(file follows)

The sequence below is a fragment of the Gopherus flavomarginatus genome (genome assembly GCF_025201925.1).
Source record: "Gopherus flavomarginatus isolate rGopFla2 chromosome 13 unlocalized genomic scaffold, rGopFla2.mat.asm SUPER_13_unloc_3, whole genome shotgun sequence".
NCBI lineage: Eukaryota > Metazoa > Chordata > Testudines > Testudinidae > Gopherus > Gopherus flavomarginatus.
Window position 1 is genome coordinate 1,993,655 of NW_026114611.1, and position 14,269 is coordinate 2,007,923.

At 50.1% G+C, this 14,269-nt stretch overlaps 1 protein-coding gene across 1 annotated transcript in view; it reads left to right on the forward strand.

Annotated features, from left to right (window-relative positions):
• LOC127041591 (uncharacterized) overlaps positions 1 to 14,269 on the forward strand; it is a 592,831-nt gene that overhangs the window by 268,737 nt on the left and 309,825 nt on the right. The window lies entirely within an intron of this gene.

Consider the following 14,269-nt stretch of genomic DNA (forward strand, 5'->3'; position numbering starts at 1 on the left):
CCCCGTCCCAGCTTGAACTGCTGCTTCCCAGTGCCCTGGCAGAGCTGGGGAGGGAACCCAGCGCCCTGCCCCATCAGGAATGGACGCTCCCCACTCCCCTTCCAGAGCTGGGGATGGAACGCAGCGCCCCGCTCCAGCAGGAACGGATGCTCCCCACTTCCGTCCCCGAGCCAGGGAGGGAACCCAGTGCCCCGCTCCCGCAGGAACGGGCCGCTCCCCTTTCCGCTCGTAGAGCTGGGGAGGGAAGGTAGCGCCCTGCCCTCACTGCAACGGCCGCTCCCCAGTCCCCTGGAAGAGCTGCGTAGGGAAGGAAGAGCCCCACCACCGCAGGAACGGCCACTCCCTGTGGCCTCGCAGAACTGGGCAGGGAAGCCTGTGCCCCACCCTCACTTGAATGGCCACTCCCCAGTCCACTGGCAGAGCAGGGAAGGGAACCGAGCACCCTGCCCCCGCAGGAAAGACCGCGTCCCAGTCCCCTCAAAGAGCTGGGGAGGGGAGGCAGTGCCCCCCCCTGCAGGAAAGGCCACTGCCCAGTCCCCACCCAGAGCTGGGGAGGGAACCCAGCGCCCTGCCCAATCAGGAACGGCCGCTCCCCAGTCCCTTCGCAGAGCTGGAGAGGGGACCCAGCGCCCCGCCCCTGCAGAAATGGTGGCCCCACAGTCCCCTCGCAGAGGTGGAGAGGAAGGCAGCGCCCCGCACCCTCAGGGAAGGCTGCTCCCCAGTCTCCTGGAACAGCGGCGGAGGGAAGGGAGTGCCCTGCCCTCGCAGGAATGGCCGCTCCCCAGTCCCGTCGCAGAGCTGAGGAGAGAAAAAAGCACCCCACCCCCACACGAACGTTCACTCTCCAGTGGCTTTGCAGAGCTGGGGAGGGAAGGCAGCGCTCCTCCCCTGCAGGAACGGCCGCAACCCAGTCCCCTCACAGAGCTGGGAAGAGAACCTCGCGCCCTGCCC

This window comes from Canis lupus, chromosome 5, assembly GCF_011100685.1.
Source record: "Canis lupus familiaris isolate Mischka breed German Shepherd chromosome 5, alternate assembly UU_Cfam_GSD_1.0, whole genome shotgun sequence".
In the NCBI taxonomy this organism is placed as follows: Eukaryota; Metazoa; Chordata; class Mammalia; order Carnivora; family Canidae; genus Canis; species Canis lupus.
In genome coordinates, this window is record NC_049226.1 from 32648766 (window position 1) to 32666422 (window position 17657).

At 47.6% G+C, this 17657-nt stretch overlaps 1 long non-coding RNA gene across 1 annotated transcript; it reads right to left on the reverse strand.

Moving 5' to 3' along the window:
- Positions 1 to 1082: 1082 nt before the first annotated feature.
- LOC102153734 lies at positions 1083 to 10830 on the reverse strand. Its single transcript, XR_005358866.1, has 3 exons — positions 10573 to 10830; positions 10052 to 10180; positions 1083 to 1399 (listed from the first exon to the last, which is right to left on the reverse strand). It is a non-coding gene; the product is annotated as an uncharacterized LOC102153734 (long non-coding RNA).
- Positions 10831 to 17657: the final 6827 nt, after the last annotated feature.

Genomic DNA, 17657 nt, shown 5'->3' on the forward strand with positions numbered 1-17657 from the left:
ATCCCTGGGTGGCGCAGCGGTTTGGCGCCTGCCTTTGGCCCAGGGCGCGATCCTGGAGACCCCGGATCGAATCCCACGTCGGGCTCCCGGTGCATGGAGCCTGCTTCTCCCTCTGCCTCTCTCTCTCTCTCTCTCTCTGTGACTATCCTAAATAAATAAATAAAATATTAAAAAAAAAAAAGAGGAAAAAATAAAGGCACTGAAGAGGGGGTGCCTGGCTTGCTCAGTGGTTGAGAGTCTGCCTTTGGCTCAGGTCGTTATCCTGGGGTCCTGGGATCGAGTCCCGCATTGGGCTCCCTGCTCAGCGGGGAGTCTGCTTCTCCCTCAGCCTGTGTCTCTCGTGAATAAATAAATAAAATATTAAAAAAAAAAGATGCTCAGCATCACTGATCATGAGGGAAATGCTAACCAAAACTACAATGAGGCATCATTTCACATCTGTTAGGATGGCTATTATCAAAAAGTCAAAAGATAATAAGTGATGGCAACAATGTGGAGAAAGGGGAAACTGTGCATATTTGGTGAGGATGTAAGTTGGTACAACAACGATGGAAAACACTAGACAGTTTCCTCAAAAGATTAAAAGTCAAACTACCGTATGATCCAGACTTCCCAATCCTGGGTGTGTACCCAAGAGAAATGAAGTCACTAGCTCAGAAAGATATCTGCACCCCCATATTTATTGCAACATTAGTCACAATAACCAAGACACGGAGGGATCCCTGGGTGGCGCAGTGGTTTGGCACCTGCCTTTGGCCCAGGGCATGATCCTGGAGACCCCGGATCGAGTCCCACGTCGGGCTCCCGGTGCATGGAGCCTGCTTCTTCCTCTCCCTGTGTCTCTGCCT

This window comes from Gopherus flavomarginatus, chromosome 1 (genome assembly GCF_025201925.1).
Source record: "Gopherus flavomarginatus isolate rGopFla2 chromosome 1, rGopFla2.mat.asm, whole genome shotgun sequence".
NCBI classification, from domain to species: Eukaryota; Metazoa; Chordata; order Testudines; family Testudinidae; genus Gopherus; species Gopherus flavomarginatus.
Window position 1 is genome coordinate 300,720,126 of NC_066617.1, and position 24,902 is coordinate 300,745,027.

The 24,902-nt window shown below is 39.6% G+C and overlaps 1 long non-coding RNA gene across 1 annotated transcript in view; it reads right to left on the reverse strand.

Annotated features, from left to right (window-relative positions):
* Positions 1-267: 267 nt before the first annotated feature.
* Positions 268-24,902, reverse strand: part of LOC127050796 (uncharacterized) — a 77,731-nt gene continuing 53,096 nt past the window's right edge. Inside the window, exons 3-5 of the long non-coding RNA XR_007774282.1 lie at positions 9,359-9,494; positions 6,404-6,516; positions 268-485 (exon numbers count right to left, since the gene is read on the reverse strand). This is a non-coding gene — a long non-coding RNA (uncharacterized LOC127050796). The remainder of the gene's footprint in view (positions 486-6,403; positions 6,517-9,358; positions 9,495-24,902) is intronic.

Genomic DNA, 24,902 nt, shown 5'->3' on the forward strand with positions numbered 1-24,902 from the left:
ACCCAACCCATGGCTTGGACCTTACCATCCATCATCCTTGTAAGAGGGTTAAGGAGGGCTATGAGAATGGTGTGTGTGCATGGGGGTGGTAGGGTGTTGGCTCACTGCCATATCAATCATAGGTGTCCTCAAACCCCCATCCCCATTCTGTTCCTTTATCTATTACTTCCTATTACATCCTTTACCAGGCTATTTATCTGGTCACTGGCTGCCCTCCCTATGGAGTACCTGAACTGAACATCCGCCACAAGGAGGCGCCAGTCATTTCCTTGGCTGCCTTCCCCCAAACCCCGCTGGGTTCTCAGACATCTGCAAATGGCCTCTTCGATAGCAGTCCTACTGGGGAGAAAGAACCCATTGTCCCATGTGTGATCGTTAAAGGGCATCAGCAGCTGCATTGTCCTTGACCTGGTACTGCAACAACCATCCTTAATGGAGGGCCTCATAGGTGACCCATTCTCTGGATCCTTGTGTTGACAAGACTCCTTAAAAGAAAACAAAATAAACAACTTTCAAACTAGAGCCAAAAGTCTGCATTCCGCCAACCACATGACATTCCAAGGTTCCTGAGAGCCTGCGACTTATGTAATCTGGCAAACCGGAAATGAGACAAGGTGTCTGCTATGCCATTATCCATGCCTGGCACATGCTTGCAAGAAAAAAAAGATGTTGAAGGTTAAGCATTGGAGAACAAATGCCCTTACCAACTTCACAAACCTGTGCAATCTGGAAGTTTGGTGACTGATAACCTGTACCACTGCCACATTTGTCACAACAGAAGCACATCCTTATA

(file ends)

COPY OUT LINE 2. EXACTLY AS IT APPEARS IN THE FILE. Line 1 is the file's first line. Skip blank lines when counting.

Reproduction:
Source record: "Gopherus flavomarginatus isolate rGopFla2 chromosome 13 unlocalized genomic scaffold, rGopFla2.mat.asm SUPER_13_unloc_3, whole genome shotgun sequence".